Germany's 5G auction is in full swing, with bidding over the €5 billion mark
at the time of writing. The sale of spectrum in the 2100 MHz and 3600 MHz bands raises the possibility of a fourth operator in Germany, as Drillisch Netz
, a subsidiary of 1&1 Drillisch, has joined the bidding. Drillisch says it plans to launch as a 5G operator, but it's unclear at this stage whether it’s planning a full consumer service or something more enterprise-focused.
Germany's operators have been pretty quiet on their 5G plans, presumably waiting for the outcome of the auction before setting out their stalls. We expect to see 5G launched in Germany by the end of 2020, but it's likely to be some years before the benefits of these new networks are felt by the majority of mobile users.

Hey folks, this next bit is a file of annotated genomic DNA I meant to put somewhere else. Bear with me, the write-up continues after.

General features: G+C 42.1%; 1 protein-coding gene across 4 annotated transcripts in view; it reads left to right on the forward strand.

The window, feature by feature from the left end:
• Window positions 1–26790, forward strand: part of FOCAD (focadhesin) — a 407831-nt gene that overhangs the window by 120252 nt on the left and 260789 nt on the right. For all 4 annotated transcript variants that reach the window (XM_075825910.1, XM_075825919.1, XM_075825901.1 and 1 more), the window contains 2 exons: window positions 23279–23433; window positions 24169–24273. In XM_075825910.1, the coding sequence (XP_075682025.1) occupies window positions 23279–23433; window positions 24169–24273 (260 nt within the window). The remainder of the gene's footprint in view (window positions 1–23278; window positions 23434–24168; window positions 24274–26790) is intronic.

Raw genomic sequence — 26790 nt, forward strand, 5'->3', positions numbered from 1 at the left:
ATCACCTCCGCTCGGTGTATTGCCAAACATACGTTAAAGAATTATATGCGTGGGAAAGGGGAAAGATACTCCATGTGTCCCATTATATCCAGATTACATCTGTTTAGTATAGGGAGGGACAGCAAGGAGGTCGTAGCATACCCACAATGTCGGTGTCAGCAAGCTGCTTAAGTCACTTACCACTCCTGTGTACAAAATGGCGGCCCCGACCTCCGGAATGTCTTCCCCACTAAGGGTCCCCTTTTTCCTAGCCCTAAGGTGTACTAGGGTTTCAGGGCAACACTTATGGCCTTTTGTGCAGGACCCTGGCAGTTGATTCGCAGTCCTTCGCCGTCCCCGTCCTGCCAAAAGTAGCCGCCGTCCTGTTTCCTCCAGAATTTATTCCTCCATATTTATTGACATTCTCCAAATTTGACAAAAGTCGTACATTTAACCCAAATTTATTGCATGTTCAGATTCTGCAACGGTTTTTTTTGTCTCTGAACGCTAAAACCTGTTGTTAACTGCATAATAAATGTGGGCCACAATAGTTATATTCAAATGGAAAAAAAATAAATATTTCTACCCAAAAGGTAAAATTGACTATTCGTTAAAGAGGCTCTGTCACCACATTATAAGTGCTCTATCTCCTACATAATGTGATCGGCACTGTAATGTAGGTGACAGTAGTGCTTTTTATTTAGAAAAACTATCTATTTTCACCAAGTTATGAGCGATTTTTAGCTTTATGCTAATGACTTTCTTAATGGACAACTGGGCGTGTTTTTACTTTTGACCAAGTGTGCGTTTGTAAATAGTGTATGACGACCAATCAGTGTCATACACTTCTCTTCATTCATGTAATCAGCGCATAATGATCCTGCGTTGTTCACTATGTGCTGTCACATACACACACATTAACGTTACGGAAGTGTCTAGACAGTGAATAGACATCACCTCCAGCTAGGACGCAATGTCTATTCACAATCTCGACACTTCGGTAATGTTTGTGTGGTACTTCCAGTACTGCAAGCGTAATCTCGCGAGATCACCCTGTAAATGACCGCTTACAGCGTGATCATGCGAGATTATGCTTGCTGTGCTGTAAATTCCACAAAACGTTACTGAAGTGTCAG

Germany's 5G auction includes coverage obligations: regulators expect the winning German operators to provide 100 Mbps speeds to 98% of the population by 2022 — less than four years away. And there still remains some doubt as to whether the operators will even meet the coverage obligations that were attached to the most recent 4G auction in 2015. That auction’s terms mandated the winning operators to cover 98% of the population with 4G by the end of 2019, but the latest figures from O2, Telekom and Vodafone show they remain some way short of this goal.
Opensignal recently analysed 4G Download Speeds on Germany's licensed spectrum bands, and found that while some users in urban areas were enjoying speeds over the 50 Mbps mark, the experience for the majority of smartphone users was barely half that. And our analysis has shown the country consistently fails to measure up to its European neighbors across many of our metrics. Germany's operators cannot afford to wait for the 5G opportunity — they need to make some pretty urgent improvements to their mobile network experience today.